New Yorkers gathered in Foley Square Oct. 22 to protest against police murder, mass incarceration and the criminalization of a generation, a movement started in 1996 by the Revolutionary Communist Party and several other organizations and individuals.

In each subsequent year there was a theme, and this year the theme is “Getting to a World Where Police Murder, Mass Incarceration and the Criminalization of a Generation Is No More!” according to Carl Dix of the RCP.

In Foley Square, it was the old guard and some new faces, such as Anthony Beckford, 37, leader of the Copwatch Patrol Unit and a candidate for New York State Assembly District 45, and Victor Dempsey of Families United for Justice, whose brother, Delrawn Small-Dempsey, was killed in 2016 by an off-duty Black police officer.

A Brooklyn Supreme Court jury decided that the off-duty NYPD officer was “justified” in killing the unarmed man, according to the Brooklyn Daily Eagle.

“If we don’t stand up as a people, we will continually be knocked down,” Dempsey told the AmNews in explaining what he sees as the way forward for the October 22 Coalition movement.

“We have to change as a people,” said Beckford.

Ann Pruden of the NY Free Mumia Coalition, said, “After 23 years, are we strong enough to pressure the cops to stop killing us? No!”

A 17-year-old young man from Staten Island who gave only his first name (Chase), said, “We need to wake up. The youth are seeking the knowledge that allows us to fight back.”

Kahil Khan, 41, said that he believes that after 23 years there has been awareness because of social media, but he added, “not necessarily an increase of action that is needed to minimize police brutality.”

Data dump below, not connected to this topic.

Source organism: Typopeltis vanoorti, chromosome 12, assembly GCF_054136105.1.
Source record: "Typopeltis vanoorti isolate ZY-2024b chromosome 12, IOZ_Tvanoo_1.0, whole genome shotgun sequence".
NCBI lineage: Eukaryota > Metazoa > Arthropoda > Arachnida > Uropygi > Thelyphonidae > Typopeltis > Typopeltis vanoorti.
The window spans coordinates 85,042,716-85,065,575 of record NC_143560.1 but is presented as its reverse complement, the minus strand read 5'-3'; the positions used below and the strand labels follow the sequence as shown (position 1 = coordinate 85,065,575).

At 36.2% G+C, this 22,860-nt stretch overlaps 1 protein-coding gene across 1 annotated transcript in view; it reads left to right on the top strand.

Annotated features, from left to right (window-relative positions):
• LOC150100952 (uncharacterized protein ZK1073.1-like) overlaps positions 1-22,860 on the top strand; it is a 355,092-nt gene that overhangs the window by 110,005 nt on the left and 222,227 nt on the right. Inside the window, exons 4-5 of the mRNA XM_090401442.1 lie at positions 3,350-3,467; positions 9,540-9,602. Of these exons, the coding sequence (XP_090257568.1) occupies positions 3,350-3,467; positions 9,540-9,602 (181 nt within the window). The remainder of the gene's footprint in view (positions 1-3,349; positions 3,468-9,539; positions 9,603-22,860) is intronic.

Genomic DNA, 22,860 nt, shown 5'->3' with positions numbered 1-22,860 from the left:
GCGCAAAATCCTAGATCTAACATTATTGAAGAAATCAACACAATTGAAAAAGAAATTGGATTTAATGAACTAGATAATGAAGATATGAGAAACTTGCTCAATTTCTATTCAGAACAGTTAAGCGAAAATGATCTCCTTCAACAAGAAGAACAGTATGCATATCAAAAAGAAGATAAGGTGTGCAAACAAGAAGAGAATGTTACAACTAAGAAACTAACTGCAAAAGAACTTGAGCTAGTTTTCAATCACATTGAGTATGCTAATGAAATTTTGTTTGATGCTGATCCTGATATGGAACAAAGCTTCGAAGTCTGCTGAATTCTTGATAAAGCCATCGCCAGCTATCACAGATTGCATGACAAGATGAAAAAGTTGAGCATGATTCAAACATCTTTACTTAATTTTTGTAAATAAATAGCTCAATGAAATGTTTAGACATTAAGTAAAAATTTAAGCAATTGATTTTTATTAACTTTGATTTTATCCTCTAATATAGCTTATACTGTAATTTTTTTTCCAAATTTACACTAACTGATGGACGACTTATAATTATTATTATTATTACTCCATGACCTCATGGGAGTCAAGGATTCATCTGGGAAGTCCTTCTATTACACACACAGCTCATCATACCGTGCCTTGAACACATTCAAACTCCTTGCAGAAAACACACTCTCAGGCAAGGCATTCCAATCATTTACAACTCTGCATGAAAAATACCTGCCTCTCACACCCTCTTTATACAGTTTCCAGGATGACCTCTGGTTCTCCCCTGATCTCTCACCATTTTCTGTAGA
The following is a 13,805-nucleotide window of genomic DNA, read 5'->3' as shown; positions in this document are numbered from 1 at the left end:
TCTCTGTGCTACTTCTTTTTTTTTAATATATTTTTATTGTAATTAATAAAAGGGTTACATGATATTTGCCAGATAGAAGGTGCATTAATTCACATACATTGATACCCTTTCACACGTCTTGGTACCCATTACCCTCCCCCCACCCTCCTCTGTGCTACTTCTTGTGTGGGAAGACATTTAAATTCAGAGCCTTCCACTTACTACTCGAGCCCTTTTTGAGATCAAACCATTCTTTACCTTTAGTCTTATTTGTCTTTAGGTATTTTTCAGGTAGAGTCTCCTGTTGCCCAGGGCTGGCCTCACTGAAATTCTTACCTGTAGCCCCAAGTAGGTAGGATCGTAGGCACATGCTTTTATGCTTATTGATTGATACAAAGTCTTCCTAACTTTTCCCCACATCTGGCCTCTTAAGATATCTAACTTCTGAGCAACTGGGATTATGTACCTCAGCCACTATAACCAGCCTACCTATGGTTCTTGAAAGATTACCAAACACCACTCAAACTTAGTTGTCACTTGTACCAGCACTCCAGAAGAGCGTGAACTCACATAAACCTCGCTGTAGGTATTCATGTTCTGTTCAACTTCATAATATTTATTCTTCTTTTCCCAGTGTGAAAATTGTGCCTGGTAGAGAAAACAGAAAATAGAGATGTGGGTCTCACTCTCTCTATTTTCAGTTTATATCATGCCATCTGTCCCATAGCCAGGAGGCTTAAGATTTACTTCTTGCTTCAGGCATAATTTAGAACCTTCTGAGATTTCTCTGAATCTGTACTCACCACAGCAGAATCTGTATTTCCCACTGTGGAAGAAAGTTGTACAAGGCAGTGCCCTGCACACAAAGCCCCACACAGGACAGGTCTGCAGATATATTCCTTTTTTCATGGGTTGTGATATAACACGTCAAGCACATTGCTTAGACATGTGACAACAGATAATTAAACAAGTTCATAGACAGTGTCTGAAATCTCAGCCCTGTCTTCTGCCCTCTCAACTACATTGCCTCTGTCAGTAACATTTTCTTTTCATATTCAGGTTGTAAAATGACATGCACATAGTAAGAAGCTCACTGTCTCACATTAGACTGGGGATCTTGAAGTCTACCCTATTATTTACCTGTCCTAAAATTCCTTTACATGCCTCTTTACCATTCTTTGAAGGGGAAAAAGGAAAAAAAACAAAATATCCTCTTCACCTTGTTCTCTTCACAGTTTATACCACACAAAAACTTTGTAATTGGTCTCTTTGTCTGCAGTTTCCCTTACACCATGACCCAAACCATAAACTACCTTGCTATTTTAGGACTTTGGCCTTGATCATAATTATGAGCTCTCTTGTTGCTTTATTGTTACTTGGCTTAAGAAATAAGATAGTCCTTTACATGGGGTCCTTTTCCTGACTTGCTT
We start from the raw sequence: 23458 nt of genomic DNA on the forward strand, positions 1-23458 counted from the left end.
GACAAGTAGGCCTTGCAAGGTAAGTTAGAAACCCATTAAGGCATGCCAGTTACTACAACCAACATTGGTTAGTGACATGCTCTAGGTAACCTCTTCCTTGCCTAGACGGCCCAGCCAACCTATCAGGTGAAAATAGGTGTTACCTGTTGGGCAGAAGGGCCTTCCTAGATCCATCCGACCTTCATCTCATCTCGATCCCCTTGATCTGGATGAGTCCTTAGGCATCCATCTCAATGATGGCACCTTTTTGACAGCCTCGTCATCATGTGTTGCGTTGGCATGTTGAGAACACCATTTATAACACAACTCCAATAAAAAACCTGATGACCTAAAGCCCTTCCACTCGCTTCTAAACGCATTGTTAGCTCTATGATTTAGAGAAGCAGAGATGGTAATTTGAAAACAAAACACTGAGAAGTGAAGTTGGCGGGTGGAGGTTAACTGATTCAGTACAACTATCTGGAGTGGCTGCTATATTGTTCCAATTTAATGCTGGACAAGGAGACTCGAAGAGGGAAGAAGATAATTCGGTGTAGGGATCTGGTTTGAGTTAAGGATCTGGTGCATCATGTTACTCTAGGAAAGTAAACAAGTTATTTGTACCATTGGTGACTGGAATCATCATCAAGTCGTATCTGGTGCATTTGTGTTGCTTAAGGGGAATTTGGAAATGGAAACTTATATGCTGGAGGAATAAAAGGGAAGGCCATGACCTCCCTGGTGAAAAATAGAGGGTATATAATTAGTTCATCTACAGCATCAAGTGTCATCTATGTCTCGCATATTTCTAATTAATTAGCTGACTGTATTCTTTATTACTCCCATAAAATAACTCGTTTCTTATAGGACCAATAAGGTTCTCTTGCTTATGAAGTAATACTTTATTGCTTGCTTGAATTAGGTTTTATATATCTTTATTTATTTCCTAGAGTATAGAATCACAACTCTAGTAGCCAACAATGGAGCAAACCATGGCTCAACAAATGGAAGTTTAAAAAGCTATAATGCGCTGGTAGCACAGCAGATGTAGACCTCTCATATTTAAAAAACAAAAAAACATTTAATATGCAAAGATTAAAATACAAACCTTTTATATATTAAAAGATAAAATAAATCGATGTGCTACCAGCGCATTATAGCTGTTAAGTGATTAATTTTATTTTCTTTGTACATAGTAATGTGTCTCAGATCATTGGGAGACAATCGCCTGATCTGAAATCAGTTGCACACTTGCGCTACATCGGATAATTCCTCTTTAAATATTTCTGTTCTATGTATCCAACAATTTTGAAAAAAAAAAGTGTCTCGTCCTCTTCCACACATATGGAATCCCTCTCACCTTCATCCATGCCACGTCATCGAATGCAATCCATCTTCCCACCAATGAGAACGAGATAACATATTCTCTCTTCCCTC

Juanita Young, a legally blind grandmother lost her son Malcolm Ferguson, 23, in June 2000. The feisty grandmother told the AmNews, “‘Oct22’ is my life.”

Newark, N.J. is one of the many cities that observed “Oct22.” Lawrence Hamm chairman of the NJ-based Peoples Organization for Progress said, “I definitely think the social consciousness has changed as it relates to police brutality. There was a segment of the Black community 20 years ago that had to be convinced that police misconduct actually existed.” However, overall the problem has not abated, Hamm acknowledged.

He explained that the “Oct22” protest in Newark centered on the fight to protect the Police Civilian Review Board. “We want a PCRB with investigatory and subpoena power,” Hamm said.

Dix was in Chicago Oct. 22 and agreed to a telephone interview with the AmNews Oct. 23.

“We marched through downtown Chicago, and at one point we stopped in the middle of the street,” he said. “When you look over the past 23 years, we are still fighting the same thing. We have to get rid of the system that needs ‘killer cops.’ It is not just rogue cops killing us, it is the system.”

He concluded, “That is our role as revolutionaries.”